Monday, 27 December 2010

Forget What I Said

Or not, whatever.

One bit of housecleaining in line with the title - the rumor persists the Jays are about to sign Octavio Dotel. I was vocal in saying a few weeks ago that if the rumors said we were interested, we weren't. I dismissed the report out of hand. I'm still suspiscious but they seem very insistant so maybe I had that wrong. My take on it, if true, is "meh." Dude is too old to impress me, but I will refrain from negativity given that I was underwhelmed by Gregg, Buck, and Gonzalez a year ago as well. Also, I note in passing that the Brewers got my guy Saito (yes I know he's older than Dotel, shaddup) for less money - but maybe Saito didn't want any more of the AL East?

Now, the title actually refers to another thought, and that was my call for trading for Mike Gonzalez. Mind you, I stand by everything I said there - but there might be another option more than $5 million cheaper to close for the Jays in 2011 and surely it's worth going with that kind of savings.

One of the things I love about blogging is when you get in an exchange on a forum and in the course of discussing some particular thought, you discover fodder for a post, well, like this one. I had had an emotional interest in this happening since the middle of last year but I've not tried to make a case for it because I thought it was basically just me rooting for one of my "pet" players. However, a poster on a forum mentioned him in a mildly negative light tonight and I looked into the claim and found a lot more goodness than I expected.

What if I told you that the Jays already had a pitcher that:

1. Had a 2.67 ERA on the season if you take away 1/3 of an inning from his 2010 record?
2. Inherited 19 runners and allowed only 3 to score - and only 1 of the last 16?
3. Pitched in the 8th inning 16 times, accumulating 12.2 IP, and wasn't charged with a single run?
4. in 10 at bats n save situations, he allowed ONE BASERUNNER?
5. In his last 25 appearances, he gave up 11 earned runs - but 4 of them came in that one fateful 1/3 of an inning.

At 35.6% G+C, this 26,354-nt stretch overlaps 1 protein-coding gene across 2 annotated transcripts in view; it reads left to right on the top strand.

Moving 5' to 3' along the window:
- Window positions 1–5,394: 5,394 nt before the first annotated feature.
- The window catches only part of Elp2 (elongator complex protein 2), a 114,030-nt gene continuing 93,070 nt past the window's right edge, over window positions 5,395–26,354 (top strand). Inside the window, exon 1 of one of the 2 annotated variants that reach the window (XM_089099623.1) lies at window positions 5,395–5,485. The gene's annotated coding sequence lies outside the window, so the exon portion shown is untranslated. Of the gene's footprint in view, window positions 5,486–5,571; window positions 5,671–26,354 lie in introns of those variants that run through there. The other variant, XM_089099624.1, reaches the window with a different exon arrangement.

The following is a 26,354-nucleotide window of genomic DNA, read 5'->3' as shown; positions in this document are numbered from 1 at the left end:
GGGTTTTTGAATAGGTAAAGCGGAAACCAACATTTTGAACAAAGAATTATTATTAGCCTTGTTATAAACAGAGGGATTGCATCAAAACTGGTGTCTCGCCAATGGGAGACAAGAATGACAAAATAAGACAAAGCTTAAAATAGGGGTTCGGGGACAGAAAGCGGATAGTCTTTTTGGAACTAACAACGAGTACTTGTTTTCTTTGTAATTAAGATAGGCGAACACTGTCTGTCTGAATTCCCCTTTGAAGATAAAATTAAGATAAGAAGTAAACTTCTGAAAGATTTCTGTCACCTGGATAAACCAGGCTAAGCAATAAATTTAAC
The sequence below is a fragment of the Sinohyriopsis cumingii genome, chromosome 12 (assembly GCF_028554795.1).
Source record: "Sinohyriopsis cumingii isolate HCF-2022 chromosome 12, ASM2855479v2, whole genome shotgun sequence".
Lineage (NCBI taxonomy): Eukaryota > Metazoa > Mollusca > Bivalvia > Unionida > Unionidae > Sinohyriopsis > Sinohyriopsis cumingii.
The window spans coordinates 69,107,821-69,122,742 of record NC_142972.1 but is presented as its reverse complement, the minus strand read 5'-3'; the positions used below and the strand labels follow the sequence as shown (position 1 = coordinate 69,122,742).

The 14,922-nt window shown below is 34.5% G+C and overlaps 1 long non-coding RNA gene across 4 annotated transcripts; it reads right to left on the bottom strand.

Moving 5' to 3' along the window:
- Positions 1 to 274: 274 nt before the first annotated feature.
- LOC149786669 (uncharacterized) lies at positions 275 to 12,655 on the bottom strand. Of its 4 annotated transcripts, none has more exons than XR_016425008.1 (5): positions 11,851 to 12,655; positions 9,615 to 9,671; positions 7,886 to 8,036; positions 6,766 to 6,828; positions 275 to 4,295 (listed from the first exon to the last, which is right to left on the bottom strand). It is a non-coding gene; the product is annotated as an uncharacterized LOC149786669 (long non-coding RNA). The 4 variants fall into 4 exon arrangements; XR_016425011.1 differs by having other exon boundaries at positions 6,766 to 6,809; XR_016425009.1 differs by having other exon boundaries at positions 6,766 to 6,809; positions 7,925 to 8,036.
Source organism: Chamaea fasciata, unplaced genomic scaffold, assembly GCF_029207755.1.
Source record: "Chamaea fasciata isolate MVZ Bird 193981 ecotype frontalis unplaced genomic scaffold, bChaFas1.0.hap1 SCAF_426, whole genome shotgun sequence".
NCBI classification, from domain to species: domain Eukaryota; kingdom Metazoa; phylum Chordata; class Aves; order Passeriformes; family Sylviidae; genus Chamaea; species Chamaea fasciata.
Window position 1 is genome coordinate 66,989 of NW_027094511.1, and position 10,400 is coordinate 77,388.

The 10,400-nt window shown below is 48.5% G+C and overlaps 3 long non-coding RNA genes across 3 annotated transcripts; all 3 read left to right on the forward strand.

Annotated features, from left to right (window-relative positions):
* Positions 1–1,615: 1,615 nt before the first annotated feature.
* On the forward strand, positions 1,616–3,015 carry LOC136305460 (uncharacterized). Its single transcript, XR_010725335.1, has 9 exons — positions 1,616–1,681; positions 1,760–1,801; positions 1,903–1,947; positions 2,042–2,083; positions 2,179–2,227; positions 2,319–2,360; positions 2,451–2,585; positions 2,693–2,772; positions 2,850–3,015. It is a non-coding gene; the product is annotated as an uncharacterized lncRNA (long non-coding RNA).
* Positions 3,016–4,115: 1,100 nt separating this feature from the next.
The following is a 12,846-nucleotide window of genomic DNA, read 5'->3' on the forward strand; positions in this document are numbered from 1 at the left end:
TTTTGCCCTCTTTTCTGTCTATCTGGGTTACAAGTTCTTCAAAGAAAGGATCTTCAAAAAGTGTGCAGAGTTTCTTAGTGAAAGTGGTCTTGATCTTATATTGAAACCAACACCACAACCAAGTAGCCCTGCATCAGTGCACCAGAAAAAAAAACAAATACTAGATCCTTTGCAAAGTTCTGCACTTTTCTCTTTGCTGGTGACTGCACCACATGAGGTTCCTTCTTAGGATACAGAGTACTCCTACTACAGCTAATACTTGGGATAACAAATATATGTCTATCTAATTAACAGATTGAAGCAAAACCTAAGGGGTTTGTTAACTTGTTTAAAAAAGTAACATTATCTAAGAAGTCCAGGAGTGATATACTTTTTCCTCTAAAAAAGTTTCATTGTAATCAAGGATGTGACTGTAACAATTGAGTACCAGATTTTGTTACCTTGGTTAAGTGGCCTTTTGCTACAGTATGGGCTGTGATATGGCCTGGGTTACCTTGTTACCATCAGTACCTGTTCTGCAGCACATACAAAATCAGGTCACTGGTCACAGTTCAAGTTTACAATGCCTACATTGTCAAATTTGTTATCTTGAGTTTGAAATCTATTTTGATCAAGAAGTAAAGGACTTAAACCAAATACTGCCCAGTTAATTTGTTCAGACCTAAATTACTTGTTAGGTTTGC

6. Take away his two worst appearances, and his ERA for the rest of the season was 1.93?

Furthermore, this is not some out-of-left-field flunky without a pedigree or clippings, this is a first round draft pick - this is David Purcey and absent an acquisition better than Dotel, deserves a clean shot at being the jays closer in 2011 and beyond.

If you look closely at Purcey's season, that 1/3 of an inning in which he put on 4 base-runners and gave up 4 earned runs throws off almost all of the bulk stat lines like "second half" stats and "in the ninth inning" stats. he had another 1 IP outing on September 8 in which he gave up 3 runs, again in the ninth. Outside those two appearances he pitched 9 innings in the ninth and gave up 2 earned runs. What was otherwise a wildly successful season (actually, more like 2/3 of a season since he wasn't called up until very late May) was disguised by two bad days.

It's true that for comparison you can do that to many good pitchers and get great results - take away Kevin Gregg's two worst outings and his 2010 ERA is 2.48, but then Gregg is considered a pretty good pitcher.

I've been criticized before for picking and choosing my number sets, and I fully agree this sort of thing can be over applied or mis-applied. But I also contend that there's a HUGE difference between a guy with a 4.00 ERA who gives up a run or two in more than half of his appearances, and a guy who holds the opposition scoreless night after night and once or twice or three teams a season get's totally waxed. Give me the latter pitcher every time.

In short, while I wouldn't cry about the acquisition of a "proven" closer, in the absence of such a player (and Dotel ain't it) my battle cry is "Free David Purcey!!"


Callum said...

Yes, this would be a compelling argument had you not cherry picked your stats. They are what they are and we have to accept it, for better or worse.

As well, there is more to DP than just his last season. He's always had control issues and is good for 4 walks for every 9 innings whether as a starter or reliever. He walked 16 in 21 innings in the minors. Unacceptable. Unless you ignore those innings where he walks the whole ballpark... then he's a stud.

Callum said...

(not that Dotel is much better in the BB regard, but he can miss bats)

Xave said...